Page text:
I told him I had to call an ambulance and he refused. He did not want to go to the hospital. To him, hospital equaled hospice and he refused to go. He did not want to be sick and he did not want to die.
As strange as it sounds, I was so torn as to what to do. I knew he had to go but I was also trying to respect him and how he felt about it. I was also trying to justify keeping him home, flashing back to just a few days before when he was feeling better. Maybe he just needed a pain pill. Maybe a heating pad. Maybe if he just sat up, or lay down, it would help. After all, there was no way the worst could be happening.
But, as he continued to ache, I couldn’t stand by and wish for him to feel better. I told him again that I needed to call for an ambulance, and again, he said no. I told him we had to, and he asked me to give him ‘ten more minutes.’ I gave him ‘ten more minutes’ for two hours. And finally, I told him he couldn’t do it anymore and he didn’t have to hurt and I was calling.
He looked me straight in the face and told me if I did, that he would never forgive me.
My heart broke. I loved this man. I mean, I really, really loved him. He was my entire life. He was my person. He was my everything. He was the keeper of my stories, my confidante, and the person I made memories with.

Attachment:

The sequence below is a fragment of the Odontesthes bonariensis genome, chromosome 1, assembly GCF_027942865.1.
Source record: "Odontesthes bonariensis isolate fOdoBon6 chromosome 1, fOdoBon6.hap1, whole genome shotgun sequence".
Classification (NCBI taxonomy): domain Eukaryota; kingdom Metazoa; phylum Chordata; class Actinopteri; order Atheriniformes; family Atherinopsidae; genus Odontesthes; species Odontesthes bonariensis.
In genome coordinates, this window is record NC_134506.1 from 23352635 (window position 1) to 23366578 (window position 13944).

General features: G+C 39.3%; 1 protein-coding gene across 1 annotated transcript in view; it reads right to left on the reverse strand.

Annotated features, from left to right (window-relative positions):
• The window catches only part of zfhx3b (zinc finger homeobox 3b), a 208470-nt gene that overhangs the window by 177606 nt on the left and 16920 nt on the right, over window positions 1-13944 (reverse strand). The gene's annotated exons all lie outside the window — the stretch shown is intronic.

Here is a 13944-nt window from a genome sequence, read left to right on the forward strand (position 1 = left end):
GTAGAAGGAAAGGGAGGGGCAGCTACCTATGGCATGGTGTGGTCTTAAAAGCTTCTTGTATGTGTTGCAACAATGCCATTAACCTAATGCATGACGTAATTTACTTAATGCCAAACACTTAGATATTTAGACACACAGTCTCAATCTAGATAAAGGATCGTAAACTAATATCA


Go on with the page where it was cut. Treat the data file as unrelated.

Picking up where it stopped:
And he was going to die. And worse yet, he was going to die hating me.
Because I called. And as the phone rang, I consciously thought to myself that if the dispatcher who answers the phone is a jerk, I am going to lose it. I am a 9-1-1 police and fire dispatcher myself. I know we get busy. I know we have to separate ourselves from the calls, but I just knew that the person on the other line was going to dictate my entire night. I was on the edge of a breakdown. I was already so tired of people not being able to help. I just needed somebody, anybody to help him.
When the dispatcher answered, I answered the questions. Name. Address. Phone number. And then he said, ‘My name is Jeff. Tell me exactly what happened.’
‘My husband has stage 4 pancreatic cancer. He recently had a stroke and is in a great amount of pain. The tumors are everywhere. In his arms, his legs, his back, his shoulders and down his spine.’
No question. No follow up.
Jeff’s voice changed. He wasn’t robotic. He knew there was nothing he could do. But his voice changed. I can still hear it. It was surrounded in compassion. His tone was dripping in comfort. He didn’t have to say, ‘I’m sorry’ or ‘That’s awful.’
All he said was ‘alright.’ But, there was something in the way he said it. That ‘alright’ (to me) translated to — ‘I feel your pain,’ ‘I am sorry your husband is suffering,’ ‘I am sorry your family is going through this,’ ‘I hate this for you,’ ‘I wish I could fix this,’ ‘I’m here for you’ all at the same time. That small change in his voice told me everything that he wanted to say and exuded compassion. Something I so desperately needed at that point.